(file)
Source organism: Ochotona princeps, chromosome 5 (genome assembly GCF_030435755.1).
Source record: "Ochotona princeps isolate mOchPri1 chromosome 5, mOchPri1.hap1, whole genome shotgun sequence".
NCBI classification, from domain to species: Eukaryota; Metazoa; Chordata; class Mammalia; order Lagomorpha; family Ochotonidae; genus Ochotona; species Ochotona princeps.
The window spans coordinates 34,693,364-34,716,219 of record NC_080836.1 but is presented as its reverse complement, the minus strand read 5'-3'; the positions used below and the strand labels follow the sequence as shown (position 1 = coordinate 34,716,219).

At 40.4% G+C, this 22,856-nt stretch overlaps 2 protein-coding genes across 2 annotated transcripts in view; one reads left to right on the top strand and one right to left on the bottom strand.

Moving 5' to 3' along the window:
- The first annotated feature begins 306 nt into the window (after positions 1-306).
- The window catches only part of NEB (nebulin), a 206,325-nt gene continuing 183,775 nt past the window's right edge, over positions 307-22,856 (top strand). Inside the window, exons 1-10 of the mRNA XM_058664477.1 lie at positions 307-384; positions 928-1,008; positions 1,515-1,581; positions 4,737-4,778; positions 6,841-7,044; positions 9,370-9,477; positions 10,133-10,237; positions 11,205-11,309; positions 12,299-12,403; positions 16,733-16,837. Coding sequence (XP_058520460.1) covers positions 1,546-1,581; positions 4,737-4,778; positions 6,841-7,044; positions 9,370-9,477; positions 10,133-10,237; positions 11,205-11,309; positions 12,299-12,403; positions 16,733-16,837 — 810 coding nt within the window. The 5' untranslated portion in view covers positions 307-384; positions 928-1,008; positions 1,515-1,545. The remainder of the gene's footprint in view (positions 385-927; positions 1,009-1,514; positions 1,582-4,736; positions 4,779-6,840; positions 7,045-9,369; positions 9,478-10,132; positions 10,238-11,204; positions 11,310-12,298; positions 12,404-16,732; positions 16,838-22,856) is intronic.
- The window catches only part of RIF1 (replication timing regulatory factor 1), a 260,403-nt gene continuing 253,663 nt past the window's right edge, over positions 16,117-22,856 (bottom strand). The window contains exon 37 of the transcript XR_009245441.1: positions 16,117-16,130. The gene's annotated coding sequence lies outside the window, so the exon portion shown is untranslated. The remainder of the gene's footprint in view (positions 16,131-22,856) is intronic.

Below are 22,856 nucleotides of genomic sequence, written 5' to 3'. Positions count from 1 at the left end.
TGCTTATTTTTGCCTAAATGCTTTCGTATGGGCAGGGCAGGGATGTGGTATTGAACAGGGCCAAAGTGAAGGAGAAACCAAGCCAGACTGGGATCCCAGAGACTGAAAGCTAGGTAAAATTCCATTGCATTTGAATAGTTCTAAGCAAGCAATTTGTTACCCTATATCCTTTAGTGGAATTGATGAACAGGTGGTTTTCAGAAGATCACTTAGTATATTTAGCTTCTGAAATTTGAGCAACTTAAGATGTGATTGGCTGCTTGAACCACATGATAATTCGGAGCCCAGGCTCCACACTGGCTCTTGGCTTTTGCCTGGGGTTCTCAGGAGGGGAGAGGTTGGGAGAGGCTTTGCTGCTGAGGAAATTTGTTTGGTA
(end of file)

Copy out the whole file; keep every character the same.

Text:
Source organism: Ochotona princeps, chromosome 5 (genome assembly GCF_030435755.1).
Source record: "Ochotona princeps isolate mOchPri1 chromosome 5, mOchPri1.hap1, whole genome shotgun sequence".
NCBI classification, from domain to species: Eukaryota; Metazoa; Chordata; class Mammalia; order Lagomorpha; family Ochotonidae; genus Ochotona; species Ochotona princeps.
The window spans coordinates 34,693,364-34,716,219 of record NC_080836.1 but is presented as its reverse complement, the minus strand read 5'-3'; the positions used below and the strand labels follow the sequence as shown (position 1 = coordinate 34,716,219).

At 40.4% G+C, this 22,856-nt stretch overlaps 2 protein-coding genes across 2 annotated transcripts in view; one reads left to right on the top strand and one right to left on the bottom strand.

Moving 5' to 3' along the window:
- The first annotated feature begins 306 nt into the window (after positions 1-306).
- The window catches only part of NEB (nebulin), a 206,325-nt gene continuing 183,775 nt past the window's right edge, over positions 307-22,856 (top strand). Inside the window, exons 1-10 of the mRNA XM_058664477.1 lie at positions 307-384; positions 928-1,008; positions 1,515-1,581; positions 4,737-4,778; positions 6,841-7,044; positions 9,370-9,477; positions 10,133-10,237; positions 11,205-11,309; positions 12,299-12,403; positions 16,733-16,837. Coding sequence (XP_058520460.1) covers positions 1,546-1,581; positions 4,737-4,778; positions 6,841-7,044; positions 9,370-9,477; positions 10,133-10,237; positions 11,205-11,309; positions 12,299-12,403; positions 16,733-16,837 — 810 coding nt within the window. The 5' untranslated portion in view covers positions 307-384; positions 928-1,008; positions 1,515-1,545. The remainder of the gene's footprint in view (positions 385-927; positions 1,009-1,514; positions 1,582-4,736; positions 4,779-6,840; positions 7,045-9,369; positions 9,478-10,132; positions 10,238-11,204; positions 11,310-12,298; positions 12,404-16,732; positions 16,838-22,856) is intronic.
- The window catches only part of RIF1 (replication timing regulatory factor 1), a 260,403-nt gene continuing 253,663 nt past the window's right edge, over positions 16,117-22,856 (bottom strand). The window contains exon 37 of the transcript XR_009245441.1: positions 16,117-16,130. The gene's annotated coding sequence lies outside the window, so the exon portion shown is untranslated. The remainder of the gene's footprint in view (positions 16,131-22,856) is intronic.

Below are 22,856 nucleotides of genomic sequence, written 5' to 3'. Positions count from 1 at the left end.
TGCTTATTTTTGCCTAAATGCTTTCGTATGGGCAGGGCAGGGATGTGGTATTGAACAGGGCCAAAGTGAAGGAGAAACCAAGCCAGACTGGGATCCCAGAGACTGAAAGCTAGGTAAAATTCCATTGCATTTGAATAGTTCTAAGCAAGCAATTTGTTACCCTATATCCTTTAGTGGAATTGATGAACAGGTGGTTTTCAGAAGATCACTTAGTATATTTAGCTTCTGAAATTTGAGCAACTTAAGATGTGATTGGCTGCTTGAACCACATGATAATTCGGAGCCCAGGCTCCACACTGGCTCTTGGCTTTTGCCTGGGGTTCTCAGGAGGGGAGAGGTTGGGAGAGGCTTTGCTGCTGAGGAAATTTGTTTGGTA